On the evening before Thanksgiving, Hal Chase, a guard in the San Francisco County Jail, drives to the airport to pick up his step-brother for the weekend. When they return, Hal’s wife, Katie, has disappeared without a clue.
By the time Dismas Hardy hears about this, Katie has been missing for five days. The case strikes close to home because Katie had been seeing Hardy’s wife, a marriage counselor. By this time, the original Missing Persons case has become a suspected homicide, and Hal is the prime suspect. And the lawyer he wants for his defense is none other than Hardy himself.
Hardy calls on his friend, former homicide detective Abe Glitsky, to look into the case. At first it seems like the police might have it right; the Chases’ marriage was fraught with problems; Hal’s alibi is suspect; the life insurance policy on Katie was huge. But Glitsky’s mission is to identify other possible suspects, and there proves to be no shortage of them: Patti Orosco - rich, beautiful, dangerous, and Hal’s former lover; the still-unknown person who had a recent affair with Katie; even Hal’s own step-mother, Ruth, resentful of Katie’s gatekeeping against her grandchildren. And as Glitsky probes further, he learns of an incident at the San Francisco jail, where Hal works - only one of many questionable inmate deaths that have taken place there. Then, when Katie’s body is found not three blocks from the Chase home, Homicide arrests Hal and he finds himself an inmate in the very jail where he used to work, a place full of secrets he knows all too well.
Against this backdrop of conspiracy and corruption, ambiguous motives and suspicious alibis, an obsessed Glitsky closes in on the elusive truth. As other deaths begin to pile up he realizes, perhaps too late, that the next victim might be himself.
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Customer ReviewsMost Helpful
By Richard Delman on 13-02-18
Not his best? Still very entertaining.
John Lescroart has been doing this now for almost thirty years, and IMHO he is still one truly fine, readable author. And David Colacci has become the only person I could imagine doing these books, rather like the comment others have made that George Guidall is Walt Longmire. This book does have too many murders, I will acknowledge, and it is really not plausible that that many of them could have happened in the San Francisco County jail. Usually Mr. Lescroart strives for and achieves better credibility than he does here. However, other reviewers have claimed that they knew quite early whodunit. Not me. Not until the last few minutes, when it becomes truly obvious that the culprit was ??? Do not call me a spoiler. The book starts with the killing of Katie Chase, the wife of a guard at the jail, Hal Chase. Hal is charged with her murder, and that is where both Diz and Abe get involved. As I have said before, I have worked in this setting for almost forty years now, and I feel like I would know both Dismas Hardy and Abe Glitsky if I met them on the street. Lescroart is so good at this that they are full-bodied, flesh and blood people to me. I have been there for the raising of their children, all the way through what seems to be coming, which is the retirement of both of them. That may not happen, as then what would they do? IDK. So in all likelihood he will keep spinning new yarns that will, frankly, be enough fun for me to read that I will buy them as soon as the books come out. I will admit that I bought both the audiobook and the written e-book of The Keeper, perhaps because I am at the age now where I am forgetting a good deal of what I have done and not done.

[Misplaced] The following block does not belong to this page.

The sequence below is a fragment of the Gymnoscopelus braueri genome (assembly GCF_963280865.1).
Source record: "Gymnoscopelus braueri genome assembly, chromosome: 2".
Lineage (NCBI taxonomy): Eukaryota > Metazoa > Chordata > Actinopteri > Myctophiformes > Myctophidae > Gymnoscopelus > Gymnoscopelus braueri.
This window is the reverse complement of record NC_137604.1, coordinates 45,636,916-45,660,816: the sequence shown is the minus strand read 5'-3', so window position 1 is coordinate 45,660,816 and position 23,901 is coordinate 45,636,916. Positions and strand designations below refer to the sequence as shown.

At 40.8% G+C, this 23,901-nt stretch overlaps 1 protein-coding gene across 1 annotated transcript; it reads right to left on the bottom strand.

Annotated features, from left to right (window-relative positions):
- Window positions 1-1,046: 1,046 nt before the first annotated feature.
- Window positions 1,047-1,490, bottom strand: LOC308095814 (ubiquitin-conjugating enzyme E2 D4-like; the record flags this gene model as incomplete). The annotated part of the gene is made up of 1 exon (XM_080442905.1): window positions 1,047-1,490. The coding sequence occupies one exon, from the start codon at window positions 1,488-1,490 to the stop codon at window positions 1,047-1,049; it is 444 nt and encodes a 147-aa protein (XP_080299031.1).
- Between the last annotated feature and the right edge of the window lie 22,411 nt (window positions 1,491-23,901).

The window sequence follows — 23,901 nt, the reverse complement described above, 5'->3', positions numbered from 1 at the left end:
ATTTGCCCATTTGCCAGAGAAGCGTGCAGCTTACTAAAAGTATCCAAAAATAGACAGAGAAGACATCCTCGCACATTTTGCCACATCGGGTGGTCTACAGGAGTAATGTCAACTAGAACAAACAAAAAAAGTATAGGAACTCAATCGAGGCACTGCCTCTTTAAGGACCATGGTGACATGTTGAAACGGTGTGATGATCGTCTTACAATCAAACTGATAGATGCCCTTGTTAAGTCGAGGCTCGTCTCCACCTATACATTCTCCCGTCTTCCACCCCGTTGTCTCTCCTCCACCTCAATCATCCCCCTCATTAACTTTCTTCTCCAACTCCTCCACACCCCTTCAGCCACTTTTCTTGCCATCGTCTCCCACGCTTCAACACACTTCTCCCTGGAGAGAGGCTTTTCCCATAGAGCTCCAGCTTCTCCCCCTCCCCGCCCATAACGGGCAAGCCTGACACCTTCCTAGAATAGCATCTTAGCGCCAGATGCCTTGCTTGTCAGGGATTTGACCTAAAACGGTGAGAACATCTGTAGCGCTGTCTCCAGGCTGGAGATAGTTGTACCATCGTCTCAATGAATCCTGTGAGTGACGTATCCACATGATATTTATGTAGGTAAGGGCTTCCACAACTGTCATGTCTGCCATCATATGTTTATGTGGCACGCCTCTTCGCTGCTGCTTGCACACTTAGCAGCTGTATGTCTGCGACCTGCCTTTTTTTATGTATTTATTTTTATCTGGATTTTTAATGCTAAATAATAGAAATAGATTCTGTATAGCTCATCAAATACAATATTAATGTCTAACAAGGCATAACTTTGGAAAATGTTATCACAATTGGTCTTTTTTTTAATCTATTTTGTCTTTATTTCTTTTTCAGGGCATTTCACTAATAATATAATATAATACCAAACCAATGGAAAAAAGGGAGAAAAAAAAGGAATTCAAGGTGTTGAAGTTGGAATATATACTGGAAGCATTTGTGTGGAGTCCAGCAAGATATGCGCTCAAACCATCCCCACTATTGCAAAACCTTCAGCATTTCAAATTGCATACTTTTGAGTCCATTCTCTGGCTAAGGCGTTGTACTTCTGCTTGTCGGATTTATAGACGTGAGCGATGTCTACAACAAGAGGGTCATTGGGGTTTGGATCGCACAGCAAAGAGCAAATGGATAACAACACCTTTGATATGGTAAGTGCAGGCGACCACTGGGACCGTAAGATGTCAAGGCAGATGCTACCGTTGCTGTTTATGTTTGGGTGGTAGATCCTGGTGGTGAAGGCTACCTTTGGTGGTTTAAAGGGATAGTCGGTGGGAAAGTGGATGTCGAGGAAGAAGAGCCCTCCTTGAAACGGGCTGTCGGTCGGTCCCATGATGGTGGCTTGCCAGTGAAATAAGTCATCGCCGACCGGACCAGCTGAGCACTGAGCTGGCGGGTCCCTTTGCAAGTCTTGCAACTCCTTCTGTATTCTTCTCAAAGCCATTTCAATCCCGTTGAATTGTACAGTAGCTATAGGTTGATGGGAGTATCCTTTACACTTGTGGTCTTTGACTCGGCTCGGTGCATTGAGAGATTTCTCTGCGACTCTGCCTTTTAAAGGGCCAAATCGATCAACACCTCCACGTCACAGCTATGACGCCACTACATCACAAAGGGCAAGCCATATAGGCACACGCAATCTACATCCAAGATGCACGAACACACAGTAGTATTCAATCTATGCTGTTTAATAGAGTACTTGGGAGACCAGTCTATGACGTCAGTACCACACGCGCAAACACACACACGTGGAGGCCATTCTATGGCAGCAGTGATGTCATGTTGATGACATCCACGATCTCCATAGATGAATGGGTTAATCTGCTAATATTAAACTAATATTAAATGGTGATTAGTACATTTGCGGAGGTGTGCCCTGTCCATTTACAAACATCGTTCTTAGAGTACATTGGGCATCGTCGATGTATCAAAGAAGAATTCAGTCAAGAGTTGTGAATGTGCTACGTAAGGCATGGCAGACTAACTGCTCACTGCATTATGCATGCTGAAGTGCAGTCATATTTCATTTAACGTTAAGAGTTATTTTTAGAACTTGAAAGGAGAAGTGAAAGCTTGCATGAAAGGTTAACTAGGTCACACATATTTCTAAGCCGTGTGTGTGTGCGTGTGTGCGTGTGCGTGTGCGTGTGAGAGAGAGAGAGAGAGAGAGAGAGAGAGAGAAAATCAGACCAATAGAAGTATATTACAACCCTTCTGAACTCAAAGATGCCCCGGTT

In any case, I digress. This book is still a good whodunit, and once again a truly accurate description of the city of San Francisco in all of its contradictory, confusing and glorious aspects. Only Mr. Lescroart has been able to nail the place so vividly, such that I can't imagine another author trying it. Lots of them do LA, so to speak, and they do a fine job of that. Robert Crais, to mention one of the best. But Mr. Lescroart has a fan for life in me. I am in his thrall. It's not that he can do no wrong, but it would have to be a really lousy book, and that seems unimaginable. So, enjoy! Fun is its own justification.
4 of 4 people found this review helpful
By Cholmondeley on 08-10-14
Lescroat in full stride
This is classic Lescroart. It's set in San Francisco - probably a San Francisco of yesterday but he describes a crazy place I knew and liked. He's not a lawyer but he gets the procedural stuff and the sense of criminal law practice as well as anyone in the writing business. Dismas and Fran are getting older and in a way, they are both getting cooler.
David Colacci is, of course, the voice of the series and does for Lescroart what Richard Ferrone has done for the Prey Series.
3 of 3 people found this review helpful